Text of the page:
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Monday, 29 October, 2001, 00:03 GMT
How cancer affects body image
Jackie (left) and her mother Kate - both struck by breast cancer
Jackie (left) and her mother Kate - both struck by breast cancer
More women are hit by breast cancer than by any other type. Prostate cancer is one of the most common cancers for men.

Both can be cured, if diagnosed early. But patients often have to deal with issues about their body image and their sexuality.

The BBC documentary, Living With Cancer, looks at two patients who are being treated at the Middlesex Hospital in London.

Jackie Hughes has an early form of breast cancer.

When she heard the diagnosis, she was shocked but unsurprised.

Kate was not offered reconstructive surgery
Kate was not offered reconstructive surgery
Her mother Kate also had breast cancer, and underwent a double mastectomy in 1973.

Jackie, 53, has been offered reconstructive surgery after her mastectomy. Her mother was not.

Their treatment demonstrates how doctors now accept many women who undergone surgery want to retain their feminine appearance, as well as being treated for cancer.

Jackie was 19 when her mother had breast cancer, and she said: "At that age, I didn't think that I would ever get it.

"When I got to 40, then I started worrying about it.

"When they found something, it was a shock, but I was waiting for it to happen, actually."

Genetic link

It is currently estimated that around 5% of breast cancers are due to an inherited genetic mutation.

As Jackie's great-grandmother had the disease as well, the family are considered suitable for genetic tests, including Jackie's two grown-up daughters.

Ivan Kapellus: says he will 'look cancer in the face'
Ivan Kapellus: says he will 'look cancer in the face'
Kate's breast cancer was diagnosed when she was being examined prior to a hysterectomy.

After a second operation to remove both breasts, she asked the doctor is she could "have some boobs", because she did not want to have a flat chest.

"I was told, until the time comes, put a pair of socks down your boobs," she said.

"We just got on with our lives then, nobody mentioned it, you never mentioned it to anybody.

"But I really felt deformed. It took a long, long time."

Jackie said she was amazed at the difference in the treatment she and her mother received.

"I look at her and think - she went through so much and didn't get any help.

"I've got so much help. All I have to do is lie there and get better.

"With mum, she didn't have any of that. She had her boobs off, they gave her a pad and said goodbye."

Jackie's operation removed the cancerous breast tissue and rebuilt her breast and nipple using a muscle from her back.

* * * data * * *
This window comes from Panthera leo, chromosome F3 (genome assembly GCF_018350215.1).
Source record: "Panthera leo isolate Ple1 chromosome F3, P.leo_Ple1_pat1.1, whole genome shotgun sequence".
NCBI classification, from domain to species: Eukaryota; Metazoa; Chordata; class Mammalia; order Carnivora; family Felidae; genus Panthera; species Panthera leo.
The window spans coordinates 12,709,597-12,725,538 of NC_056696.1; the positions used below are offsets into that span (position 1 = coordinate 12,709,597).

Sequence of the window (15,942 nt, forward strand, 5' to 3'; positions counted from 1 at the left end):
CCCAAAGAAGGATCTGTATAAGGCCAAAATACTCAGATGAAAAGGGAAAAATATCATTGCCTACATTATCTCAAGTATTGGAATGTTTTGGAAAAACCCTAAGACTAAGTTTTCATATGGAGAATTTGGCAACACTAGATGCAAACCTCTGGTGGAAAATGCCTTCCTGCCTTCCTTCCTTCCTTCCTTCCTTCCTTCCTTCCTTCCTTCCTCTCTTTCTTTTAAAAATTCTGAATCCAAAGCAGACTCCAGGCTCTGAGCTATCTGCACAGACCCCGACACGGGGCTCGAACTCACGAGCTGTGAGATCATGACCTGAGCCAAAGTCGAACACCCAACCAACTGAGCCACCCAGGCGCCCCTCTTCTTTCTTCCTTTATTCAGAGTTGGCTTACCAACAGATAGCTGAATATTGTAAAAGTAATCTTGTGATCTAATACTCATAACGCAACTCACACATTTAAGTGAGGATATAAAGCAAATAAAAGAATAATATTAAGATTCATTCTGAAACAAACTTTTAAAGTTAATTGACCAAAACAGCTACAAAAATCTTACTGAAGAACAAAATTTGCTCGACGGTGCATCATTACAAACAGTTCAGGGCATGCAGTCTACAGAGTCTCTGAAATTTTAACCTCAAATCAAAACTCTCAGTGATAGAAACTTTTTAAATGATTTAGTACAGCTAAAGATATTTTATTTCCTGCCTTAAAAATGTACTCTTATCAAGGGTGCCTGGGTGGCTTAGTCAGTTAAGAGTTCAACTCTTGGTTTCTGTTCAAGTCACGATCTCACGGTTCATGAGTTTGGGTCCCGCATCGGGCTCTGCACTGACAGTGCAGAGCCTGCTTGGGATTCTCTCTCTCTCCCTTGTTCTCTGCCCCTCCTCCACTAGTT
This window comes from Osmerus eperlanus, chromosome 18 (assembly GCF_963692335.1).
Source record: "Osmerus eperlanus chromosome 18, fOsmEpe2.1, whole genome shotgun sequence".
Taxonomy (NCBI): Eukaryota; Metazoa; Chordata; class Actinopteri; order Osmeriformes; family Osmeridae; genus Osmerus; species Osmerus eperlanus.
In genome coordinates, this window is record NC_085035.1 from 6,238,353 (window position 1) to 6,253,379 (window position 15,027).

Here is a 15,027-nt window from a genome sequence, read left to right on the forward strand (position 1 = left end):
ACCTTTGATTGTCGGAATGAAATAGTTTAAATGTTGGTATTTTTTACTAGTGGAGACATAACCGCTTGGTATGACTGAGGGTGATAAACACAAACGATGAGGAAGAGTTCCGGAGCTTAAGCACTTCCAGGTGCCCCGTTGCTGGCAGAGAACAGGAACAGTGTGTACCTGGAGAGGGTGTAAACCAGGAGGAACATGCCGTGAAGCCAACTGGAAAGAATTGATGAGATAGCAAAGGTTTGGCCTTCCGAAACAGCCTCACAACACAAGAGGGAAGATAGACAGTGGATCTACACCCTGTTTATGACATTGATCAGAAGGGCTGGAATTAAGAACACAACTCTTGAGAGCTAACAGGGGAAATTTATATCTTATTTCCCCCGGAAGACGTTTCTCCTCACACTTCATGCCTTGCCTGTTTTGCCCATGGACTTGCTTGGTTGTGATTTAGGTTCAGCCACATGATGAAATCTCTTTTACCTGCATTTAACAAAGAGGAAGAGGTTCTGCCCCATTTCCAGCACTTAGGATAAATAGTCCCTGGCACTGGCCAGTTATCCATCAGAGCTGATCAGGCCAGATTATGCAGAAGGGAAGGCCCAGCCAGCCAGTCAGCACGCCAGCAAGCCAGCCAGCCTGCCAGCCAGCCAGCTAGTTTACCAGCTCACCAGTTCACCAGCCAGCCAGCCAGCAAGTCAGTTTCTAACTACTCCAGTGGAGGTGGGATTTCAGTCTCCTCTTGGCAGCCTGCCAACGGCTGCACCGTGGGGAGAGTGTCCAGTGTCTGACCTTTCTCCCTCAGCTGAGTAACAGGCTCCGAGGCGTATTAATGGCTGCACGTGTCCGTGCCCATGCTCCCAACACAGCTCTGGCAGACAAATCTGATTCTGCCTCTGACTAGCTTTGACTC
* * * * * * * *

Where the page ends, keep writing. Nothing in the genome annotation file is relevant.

Her cancer was non-invasive, so she needed no further treatment.

She decided to only go back to work part-time.

"When something like this happens to you, then you realise life is short and so precious.

"I realised there's more to life than just rushing around all the time.

"It's a good feeling to be alive."

'Look it in the face'

Ivan Kapellus has prostate cancer. It is the second time he has had cancer.

In 1998, in a tragic coincidence, both he and his wife Esther were diagnosed with different types of lymphoma, a rare form of blood cancer.

Esther died last year. Ivan is now in remission.

The cancerous tissue removed from Ivan Kapellus' prostate
The cancerous tissue removed from Ivan Kapellus' prostate
Despite his experiences, he said he would fight the prostate cancer.

"Let's not dance around it, let's look it in the face and deal with it."

He still has to have a three-monthly biopsy and CT scan to make sure the lymphoma has not returned.

Ivan said he wants to get his prostate surgery out of the way, so he can get on with his life.

The operation will also show if the cancer has spread.

Prostate surgery is risky because of the gland's proximity to the bladder and the penis. Treatments can affect continence and the ability to have an erection.

Ivan's operation to remove cancerous tissue from the prostate was successful and checks on levels of Prostate Specific Antigen (PSA) showed he was in the clear.

He is now looking forward to continuing to live a full life.

Ivan said: "I just believe you've got to be very positive."

Living With Cancer, Men and Women is on BBC1 on Monday 29 October at 2235GMT.

See also:

21 Sep 01 | Health
High calcium prostate cancer link
13 May 01 | Health
Simple test for cancer gene
24 Oct 00 | Health
Breast gene radiation fears eased
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